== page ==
Once upon a time, office attire and work wear was super-formal. Images of Mad Men agency-style suits, dresses and heels might come to mind, or the power suits of the 80s and 90s, and, more recently, shows such as The Apprentice, where everyone is suited, booted and heeled up, even when running down the street or in fancy dress trying to sell a product.
September marks Second Hand September, an initiative by Oxfam to encourage everyone to buy pre-loved. Now, if that’s an unusual phrase to you, you might just think of ‘second hand’ or even ‘charity shop’. But pre-loved is a growing industry, and charity shops no longer have the stuffy ‘jumble sale’ vibes they might have had.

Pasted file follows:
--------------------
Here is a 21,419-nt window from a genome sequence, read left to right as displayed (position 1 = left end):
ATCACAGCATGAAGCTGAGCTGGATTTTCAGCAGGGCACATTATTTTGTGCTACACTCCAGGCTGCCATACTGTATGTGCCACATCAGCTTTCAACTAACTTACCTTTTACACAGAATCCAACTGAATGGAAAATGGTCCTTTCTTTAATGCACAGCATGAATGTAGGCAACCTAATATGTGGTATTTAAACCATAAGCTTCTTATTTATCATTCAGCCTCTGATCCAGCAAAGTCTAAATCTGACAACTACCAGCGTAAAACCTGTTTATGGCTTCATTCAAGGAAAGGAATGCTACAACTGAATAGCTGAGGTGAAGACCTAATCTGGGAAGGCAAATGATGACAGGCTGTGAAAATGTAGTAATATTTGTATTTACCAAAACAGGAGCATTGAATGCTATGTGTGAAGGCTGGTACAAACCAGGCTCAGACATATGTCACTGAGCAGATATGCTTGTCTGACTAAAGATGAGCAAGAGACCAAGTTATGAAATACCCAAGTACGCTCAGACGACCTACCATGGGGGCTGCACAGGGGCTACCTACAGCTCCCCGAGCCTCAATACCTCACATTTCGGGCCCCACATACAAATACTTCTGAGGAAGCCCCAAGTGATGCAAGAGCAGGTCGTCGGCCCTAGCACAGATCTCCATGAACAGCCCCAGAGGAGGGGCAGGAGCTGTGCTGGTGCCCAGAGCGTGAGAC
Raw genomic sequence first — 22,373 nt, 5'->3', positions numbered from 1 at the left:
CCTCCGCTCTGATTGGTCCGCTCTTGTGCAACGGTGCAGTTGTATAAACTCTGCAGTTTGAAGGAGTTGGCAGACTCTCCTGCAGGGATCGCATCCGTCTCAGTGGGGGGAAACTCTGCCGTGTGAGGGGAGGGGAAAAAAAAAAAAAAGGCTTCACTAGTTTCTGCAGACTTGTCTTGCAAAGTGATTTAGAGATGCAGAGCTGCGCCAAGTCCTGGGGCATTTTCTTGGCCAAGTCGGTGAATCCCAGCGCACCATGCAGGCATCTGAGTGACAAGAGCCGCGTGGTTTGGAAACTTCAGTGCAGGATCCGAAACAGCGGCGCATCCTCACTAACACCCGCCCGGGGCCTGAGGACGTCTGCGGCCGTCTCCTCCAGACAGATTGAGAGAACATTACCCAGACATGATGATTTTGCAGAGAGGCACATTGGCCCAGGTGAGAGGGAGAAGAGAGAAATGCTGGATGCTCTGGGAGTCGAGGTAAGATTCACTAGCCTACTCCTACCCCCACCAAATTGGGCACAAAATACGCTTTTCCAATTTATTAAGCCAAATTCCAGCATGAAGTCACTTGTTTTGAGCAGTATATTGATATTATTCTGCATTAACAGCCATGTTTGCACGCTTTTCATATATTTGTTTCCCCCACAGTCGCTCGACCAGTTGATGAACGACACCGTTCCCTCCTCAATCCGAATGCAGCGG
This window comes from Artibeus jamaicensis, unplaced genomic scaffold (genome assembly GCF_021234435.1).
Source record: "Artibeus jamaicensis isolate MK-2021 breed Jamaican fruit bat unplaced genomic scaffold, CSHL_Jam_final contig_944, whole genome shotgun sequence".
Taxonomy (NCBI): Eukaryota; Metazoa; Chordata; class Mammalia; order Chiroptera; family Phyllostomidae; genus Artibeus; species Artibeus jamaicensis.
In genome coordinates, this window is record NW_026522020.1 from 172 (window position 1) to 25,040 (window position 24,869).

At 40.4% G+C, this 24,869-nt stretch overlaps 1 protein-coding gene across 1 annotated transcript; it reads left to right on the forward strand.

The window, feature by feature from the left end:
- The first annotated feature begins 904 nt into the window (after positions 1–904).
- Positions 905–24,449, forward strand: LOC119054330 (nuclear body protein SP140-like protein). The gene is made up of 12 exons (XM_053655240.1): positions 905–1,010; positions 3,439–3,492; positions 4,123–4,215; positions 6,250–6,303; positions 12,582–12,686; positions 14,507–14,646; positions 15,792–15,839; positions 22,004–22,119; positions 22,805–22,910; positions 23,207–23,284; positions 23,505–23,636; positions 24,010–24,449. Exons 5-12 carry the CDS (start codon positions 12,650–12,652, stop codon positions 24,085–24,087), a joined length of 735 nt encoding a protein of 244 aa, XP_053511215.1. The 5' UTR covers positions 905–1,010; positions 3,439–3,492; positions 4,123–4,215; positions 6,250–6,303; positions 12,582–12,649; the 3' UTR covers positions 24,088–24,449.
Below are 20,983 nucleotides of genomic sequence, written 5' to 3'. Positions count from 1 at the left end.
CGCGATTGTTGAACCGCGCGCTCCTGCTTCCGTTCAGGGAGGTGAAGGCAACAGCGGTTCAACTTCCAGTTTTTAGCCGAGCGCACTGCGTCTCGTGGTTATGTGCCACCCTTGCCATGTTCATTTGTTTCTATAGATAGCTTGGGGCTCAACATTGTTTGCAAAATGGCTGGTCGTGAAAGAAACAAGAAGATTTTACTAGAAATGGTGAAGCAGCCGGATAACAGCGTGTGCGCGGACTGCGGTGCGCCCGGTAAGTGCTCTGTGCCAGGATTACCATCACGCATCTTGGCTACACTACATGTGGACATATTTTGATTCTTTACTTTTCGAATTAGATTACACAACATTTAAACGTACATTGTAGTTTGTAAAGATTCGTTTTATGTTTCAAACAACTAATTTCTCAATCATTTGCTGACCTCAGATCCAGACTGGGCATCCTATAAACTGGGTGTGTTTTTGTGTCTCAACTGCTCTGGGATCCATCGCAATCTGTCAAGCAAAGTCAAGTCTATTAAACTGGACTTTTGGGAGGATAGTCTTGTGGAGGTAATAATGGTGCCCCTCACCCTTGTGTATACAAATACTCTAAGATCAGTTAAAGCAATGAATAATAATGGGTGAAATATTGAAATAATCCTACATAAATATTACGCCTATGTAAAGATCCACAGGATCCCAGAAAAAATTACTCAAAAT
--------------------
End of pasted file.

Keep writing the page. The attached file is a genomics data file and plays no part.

With the rise of apps such as Vinted, as well as influencers showcasing how to style second-hand and pre-loved clothes, it begs the question of whether a dress code is an outdated idea in business.
Dress codes as part of company culture
The history of dress codes in the workplace in the United Kingdom has evolved over time, reflecting changes in societal norms, fashion trends, and corporate culture. In the early 20th century, dress codes in the workplace were quite formal and conservative. Men typically wore suits, ties, and hats, while women wore dresses or skirts and blouses. After World War II, there was a relaxation of dress codes in many workplaces as society became more casual.
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This was influenced by the rise of American fashion and popular culture. Moving into the 60s and 70s, the youth counterculture and the feminist movement influenced more relaxed clothing choices, including jeans and t-shirts, until, in the 80s, we saw a return to more formal dress codes in many workplaces, especially in corporate settings. Power suits with shoulder pads became fashionable for both men and women.